Switching from finance to entrepreneurship
12 Mar 2015
London Business School Incubator start-up MORI is the brainchild of three doting uncles. MORI was borne out of a desire to simplify the early stages of parenthood through a unique parcel service that delivers beautiful, refined baby essentials to your door.
Switching from Finance to Entrepreneurship
Three men - two from Investment Banking backgrounds - seem an unlikely team to setup a baby clothing company. Cameron Miller MBA2012 and Akin Onal worked at J.P. Morgan, and John Charles Gasser already has a successful publishing business.
As godfathers and uncles they each experienced frustration in finding gifts at the appropriate price and that would be useful, as well as seeing first-hand the frustration that their family and close friends shared in finding good quality, un-commoditised babywear.
Their backgrounds prepared them well to research and find a disruptive solution to traditional lines of businesses. They are part of the London Business School Incubator Programme, which provides the perfect platform for them to transition into this entrepreneurial venture: a state-of-the-art facility on campus, direct access to faculty as well as programme supporters (Deloitte Institute of Innovation and Entrepreneurship and Landor) and most importantly the opportunity to share ideas and pool resources with programme peers.
How does it work?
Every 6 weeks – just when a growing baby enters a new development period and new products are needed the most – MORI sends a parcel of baby essentials in a neutral colour palette. No pink, no blue. Each piece is created with the same uncomplicated style aesthetic; a cross between Scandinavian and Japanese simplicity. The clothing is made from a bamboo and cotton-mix. MORI's tissue-lined parcels fit through the letterbox so you can be getting on with your life, no signatures required.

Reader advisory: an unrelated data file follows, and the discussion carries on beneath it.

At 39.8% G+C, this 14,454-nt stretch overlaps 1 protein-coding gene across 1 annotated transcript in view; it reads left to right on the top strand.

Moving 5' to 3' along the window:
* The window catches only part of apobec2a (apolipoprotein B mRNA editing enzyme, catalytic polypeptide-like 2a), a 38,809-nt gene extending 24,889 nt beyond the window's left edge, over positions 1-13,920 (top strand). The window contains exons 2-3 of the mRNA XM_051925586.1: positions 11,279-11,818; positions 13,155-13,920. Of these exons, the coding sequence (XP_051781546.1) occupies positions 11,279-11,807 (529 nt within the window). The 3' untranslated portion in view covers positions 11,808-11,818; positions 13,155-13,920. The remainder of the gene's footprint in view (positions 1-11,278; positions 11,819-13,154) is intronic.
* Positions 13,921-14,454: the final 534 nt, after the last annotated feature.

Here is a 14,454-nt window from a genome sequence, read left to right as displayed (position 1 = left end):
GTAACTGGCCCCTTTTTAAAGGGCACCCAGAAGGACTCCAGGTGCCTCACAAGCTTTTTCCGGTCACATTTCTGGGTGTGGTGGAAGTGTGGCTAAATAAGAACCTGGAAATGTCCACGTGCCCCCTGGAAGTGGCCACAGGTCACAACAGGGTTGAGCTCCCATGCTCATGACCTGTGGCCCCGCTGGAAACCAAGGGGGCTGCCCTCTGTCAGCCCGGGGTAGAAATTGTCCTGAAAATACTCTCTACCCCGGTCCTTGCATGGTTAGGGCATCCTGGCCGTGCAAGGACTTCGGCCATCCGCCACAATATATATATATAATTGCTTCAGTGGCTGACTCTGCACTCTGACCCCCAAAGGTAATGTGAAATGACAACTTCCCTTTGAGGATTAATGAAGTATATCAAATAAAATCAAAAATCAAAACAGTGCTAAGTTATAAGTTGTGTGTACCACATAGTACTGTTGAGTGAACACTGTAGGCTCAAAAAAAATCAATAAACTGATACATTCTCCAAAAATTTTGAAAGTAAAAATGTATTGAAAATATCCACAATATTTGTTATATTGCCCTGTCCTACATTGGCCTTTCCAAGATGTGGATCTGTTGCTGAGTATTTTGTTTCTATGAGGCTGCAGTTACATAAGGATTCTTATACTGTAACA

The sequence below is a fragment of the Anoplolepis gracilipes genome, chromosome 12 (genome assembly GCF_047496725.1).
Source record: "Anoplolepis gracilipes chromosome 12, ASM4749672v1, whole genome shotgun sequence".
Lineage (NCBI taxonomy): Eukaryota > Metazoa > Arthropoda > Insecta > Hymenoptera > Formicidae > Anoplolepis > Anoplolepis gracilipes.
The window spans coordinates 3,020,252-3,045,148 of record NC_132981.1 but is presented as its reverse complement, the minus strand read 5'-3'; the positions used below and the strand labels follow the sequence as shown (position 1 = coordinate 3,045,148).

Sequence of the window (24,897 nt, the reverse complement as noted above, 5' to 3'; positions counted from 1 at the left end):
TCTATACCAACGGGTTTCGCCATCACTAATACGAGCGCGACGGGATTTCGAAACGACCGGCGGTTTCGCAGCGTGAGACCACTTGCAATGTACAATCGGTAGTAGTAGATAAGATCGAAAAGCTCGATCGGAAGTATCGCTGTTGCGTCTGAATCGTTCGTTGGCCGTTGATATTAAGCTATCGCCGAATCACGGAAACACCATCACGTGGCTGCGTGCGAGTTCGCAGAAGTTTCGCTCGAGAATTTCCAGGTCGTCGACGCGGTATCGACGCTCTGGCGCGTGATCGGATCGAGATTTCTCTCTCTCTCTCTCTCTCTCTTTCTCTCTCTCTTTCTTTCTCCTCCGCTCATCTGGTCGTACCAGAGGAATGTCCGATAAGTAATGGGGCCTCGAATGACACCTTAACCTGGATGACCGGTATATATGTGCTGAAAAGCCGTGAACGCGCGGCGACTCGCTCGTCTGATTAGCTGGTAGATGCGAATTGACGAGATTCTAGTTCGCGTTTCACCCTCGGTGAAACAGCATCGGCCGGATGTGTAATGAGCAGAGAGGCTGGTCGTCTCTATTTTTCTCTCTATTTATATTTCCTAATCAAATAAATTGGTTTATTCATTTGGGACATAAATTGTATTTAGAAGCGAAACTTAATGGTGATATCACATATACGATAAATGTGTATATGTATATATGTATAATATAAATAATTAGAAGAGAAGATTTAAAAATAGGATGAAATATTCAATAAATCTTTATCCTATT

The behaviour of the consumer is fast changing. UK mothers spend several hours on their mobile every day. They are therefore very e-commerce savvy and also online-social in order to exchange ideas and tips.
This is why MORI are using a variety of digital technologies to disrupt what is still a fairly traditional retail market. Whether via their streamlined subscription service platform or stimulated through customer interaction, support and engagement tools. The behavioural data they gather via their subscription services and engagement will help them to automate increasingly customised solutions.
MORI in the community
The word MORI comes from the Japanese word for forest and is a nod to the purity of nature. Much of MORI's collection is made from ultra-soft bamboo fibre, a fast-growing sustainable crop, which uses far less water to produce than cotton farming. Their luxury parcels are made without harsh glues and from recyclable materials.
They also believe that businesses can - and should - play an important role in the communities they serve, so they will give MORI members the option to send them, free of charge, any MORI products that are no longer needed so that they can be donated to children in need.